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‘What was here before?’ An up-close look at the devastation wrought by the Russian army in Ukraine’s Kherson and Kharkiv regions

Source: Meduza

This fall, the Ukrainian military succeeded in liberating the country’s Kharkiv and Kherson regions from the occupying Russian forces. Photographers who visited the cities of Izyum and Kherson, newly regained by Ukraine, captured images showing what had become of the two urban centers that thrived before Moscow’s invasion; devastated landscapes disfigured by explosions, broken roads, and half-demolished buildings met the eye everywhere. But large cities are just part of this story of destruction: understanding its full scale requires seeing the Ukrainian villages that often mark the shifting front line. At Meduza's request, Ukrainian photographer Yakiv Liashenko visited several war-torn villages and got as close to the destruction as his camera would let him.

A razed village can be a puzzle to a visitor. A foundation that may once have been part of a home, a general store, or something else entirely marks the ground in flat silence. Sometimes, a faint detail suggests what may have stood there before the war. This is how the photographer Yakiv Liashenko describes his trip, which took him to several Ukrainian villages occupied and then left by the Russian army. “Sometimes you stand in a place and you can’t understand what was there before,” he says. “There are no walls, only a foundation. Places like that are often mined. Usually, I’d see anti-tank mines.”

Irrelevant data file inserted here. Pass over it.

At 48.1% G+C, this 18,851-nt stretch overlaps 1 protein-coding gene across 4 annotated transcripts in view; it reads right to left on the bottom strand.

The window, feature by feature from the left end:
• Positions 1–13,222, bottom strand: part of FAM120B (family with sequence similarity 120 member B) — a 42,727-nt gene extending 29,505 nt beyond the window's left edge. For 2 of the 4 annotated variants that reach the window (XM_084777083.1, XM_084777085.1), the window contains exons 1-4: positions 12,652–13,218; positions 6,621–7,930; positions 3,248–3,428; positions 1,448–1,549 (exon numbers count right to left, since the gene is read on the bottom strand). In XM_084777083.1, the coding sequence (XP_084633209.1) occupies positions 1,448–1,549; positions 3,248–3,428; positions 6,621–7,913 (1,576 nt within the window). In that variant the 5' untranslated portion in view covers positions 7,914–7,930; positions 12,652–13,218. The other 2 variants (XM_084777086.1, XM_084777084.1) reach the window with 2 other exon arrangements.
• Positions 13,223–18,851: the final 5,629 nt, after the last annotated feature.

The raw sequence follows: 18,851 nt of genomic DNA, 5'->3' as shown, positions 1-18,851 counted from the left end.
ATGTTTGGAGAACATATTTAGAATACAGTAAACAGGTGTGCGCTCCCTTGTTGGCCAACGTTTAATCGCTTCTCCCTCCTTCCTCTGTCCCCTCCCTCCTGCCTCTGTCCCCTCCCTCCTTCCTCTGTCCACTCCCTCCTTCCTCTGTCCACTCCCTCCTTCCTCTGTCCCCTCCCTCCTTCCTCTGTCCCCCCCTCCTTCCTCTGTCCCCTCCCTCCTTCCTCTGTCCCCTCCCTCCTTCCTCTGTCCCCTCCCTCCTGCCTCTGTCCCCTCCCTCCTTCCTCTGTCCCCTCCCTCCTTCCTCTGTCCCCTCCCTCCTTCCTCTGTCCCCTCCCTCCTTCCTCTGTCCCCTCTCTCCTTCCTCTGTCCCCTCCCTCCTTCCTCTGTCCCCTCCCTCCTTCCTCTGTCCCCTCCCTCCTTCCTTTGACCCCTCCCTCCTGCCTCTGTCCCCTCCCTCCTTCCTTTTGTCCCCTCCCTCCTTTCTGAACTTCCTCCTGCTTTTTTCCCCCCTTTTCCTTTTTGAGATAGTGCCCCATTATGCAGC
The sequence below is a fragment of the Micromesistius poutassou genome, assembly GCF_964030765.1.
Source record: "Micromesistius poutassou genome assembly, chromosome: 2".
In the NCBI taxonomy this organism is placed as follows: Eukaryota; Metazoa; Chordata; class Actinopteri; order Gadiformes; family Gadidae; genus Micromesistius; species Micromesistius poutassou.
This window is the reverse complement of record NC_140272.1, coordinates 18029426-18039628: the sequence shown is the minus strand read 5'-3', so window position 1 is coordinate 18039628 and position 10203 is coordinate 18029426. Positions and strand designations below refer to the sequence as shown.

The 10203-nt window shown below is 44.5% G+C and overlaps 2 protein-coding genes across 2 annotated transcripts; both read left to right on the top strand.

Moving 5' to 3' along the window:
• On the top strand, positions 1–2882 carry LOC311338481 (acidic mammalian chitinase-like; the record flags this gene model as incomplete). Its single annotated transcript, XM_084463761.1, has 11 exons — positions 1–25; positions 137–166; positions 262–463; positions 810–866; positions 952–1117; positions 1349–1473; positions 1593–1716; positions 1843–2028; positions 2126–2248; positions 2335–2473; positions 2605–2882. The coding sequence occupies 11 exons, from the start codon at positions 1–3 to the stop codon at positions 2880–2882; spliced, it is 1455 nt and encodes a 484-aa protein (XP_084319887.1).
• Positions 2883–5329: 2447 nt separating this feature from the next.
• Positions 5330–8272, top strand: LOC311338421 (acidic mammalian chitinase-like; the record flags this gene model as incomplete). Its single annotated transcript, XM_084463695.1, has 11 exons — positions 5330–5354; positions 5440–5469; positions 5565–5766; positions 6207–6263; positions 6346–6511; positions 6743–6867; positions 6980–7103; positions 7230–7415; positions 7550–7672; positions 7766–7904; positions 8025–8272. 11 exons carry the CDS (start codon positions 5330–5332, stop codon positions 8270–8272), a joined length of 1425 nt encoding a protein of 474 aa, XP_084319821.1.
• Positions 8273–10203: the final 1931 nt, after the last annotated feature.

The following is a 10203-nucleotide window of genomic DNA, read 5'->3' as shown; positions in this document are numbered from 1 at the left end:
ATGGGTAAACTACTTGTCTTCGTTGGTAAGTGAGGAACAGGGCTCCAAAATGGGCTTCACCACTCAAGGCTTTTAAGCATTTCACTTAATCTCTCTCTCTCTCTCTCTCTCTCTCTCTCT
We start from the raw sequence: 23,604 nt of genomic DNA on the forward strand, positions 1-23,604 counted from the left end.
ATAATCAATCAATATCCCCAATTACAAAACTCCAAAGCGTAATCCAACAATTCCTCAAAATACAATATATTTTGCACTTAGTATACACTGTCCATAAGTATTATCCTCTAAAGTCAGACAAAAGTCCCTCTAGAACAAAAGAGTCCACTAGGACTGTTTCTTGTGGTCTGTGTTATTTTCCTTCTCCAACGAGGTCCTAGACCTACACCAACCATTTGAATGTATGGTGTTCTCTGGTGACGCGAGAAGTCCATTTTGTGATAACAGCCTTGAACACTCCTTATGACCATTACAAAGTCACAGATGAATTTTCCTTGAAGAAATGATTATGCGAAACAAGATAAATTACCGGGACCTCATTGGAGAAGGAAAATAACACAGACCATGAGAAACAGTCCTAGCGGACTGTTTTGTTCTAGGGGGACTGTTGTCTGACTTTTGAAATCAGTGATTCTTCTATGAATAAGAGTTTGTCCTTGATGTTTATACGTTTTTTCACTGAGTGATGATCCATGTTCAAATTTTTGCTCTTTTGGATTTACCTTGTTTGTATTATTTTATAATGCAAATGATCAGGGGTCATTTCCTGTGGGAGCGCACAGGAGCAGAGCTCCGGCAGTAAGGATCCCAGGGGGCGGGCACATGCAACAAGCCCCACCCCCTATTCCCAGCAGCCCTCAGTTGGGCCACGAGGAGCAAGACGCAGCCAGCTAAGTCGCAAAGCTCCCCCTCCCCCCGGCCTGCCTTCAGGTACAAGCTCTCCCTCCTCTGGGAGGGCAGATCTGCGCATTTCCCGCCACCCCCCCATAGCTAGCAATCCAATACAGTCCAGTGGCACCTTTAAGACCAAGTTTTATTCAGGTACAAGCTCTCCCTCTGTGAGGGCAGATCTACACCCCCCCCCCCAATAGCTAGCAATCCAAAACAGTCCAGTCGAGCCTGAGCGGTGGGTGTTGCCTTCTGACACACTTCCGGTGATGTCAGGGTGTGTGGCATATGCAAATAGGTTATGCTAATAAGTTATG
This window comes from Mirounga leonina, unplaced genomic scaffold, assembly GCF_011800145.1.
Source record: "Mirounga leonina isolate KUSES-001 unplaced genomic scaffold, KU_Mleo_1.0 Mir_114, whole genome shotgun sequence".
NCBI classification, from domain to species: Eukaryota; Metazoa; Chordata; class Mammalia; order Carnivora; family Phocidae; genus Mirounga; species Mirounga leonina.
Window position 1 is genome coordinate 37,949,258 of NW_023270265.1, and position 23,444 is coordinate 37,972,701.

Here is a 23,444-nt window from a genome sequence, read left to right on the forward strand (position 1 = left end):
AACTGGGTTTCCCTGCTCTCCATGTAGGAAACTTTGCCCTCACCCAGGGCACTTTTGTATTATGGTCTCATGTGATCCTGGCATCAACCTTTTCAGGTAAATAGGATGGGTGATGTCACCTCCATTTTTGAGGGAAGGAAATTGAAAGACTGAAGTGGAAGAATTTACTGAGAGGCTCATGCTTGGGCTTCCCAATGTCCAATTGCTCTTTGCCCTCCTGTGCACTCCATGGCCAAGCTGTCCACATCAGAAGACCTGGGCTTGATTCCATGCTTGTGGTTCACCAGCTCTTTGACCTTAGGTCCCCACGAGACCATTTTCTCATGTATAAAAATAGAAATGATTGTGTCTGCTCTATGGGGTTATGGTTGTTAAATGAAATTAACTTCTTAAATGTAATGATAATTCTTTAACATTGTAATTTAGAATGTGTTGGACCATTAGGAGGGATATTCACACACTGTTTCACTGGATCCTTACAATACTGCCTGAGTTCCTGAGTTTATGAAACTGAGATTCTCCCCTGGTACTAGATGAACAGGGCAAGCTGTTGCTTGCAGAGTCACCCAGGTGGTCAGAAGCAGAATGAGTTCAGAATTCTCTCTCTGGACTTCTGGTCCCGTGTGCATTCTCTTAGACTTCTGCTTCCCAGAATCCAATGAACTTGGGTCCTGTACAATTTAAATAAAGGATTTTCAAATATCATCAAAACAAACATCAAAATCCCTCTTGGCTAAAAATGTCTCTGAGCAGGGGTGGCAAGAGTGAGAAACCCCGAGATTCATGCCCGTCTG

Some villages have hardly any inhabitants left. Usually, those who remain are elderly people who can't imagine leaving the homes that they once built themselves and lived in their whole lives: “They are very attached to those places and to things there,” Lyashenko says.

Even if their children could easily buy them everything they need, all over again, they won’t leave. They sit there under fire, under the shelling, and just won’t go.

Around Kherson

Davydiv Brid was under Russian occupation for seven months — almost from the very start of the invasion. At some point, it became the Russian army’s “fulcrum point” in the southern direction. Because of intense fighting, only a small fraction of the village's buildings survived.

Locals spent most of the occupation hiding from Russian soldiers, afraid of being shot. In May, a procession of evacuation vehicles full of civilian passengers was shelled by Russian Grad missiles; three people were killed. The Russian side made no comment on the attack.

Another almost fully destroyed village is Posad-Pokrovske, just outside Kherson. It was occupied by the Russians in March. They “shelled and burned the village, trying to drive the defenders out of the vicinity, but still couldn’t move the frontline,” wrote the Ukrainian publication TSN.

Entrance to a grain silo, Davydiv Brid, Kherson region
The charred wall of a private home, Posad-Pokrovske, Kherson region
Community center, Posad-Pokrovske, Kherson region
The wall of a private home, Posad-Pokrovske, Kherson region
A room in a private home, Posad-Pokrovske, Kherson region
Kitchen, Posad-Pokrovske, Kherson region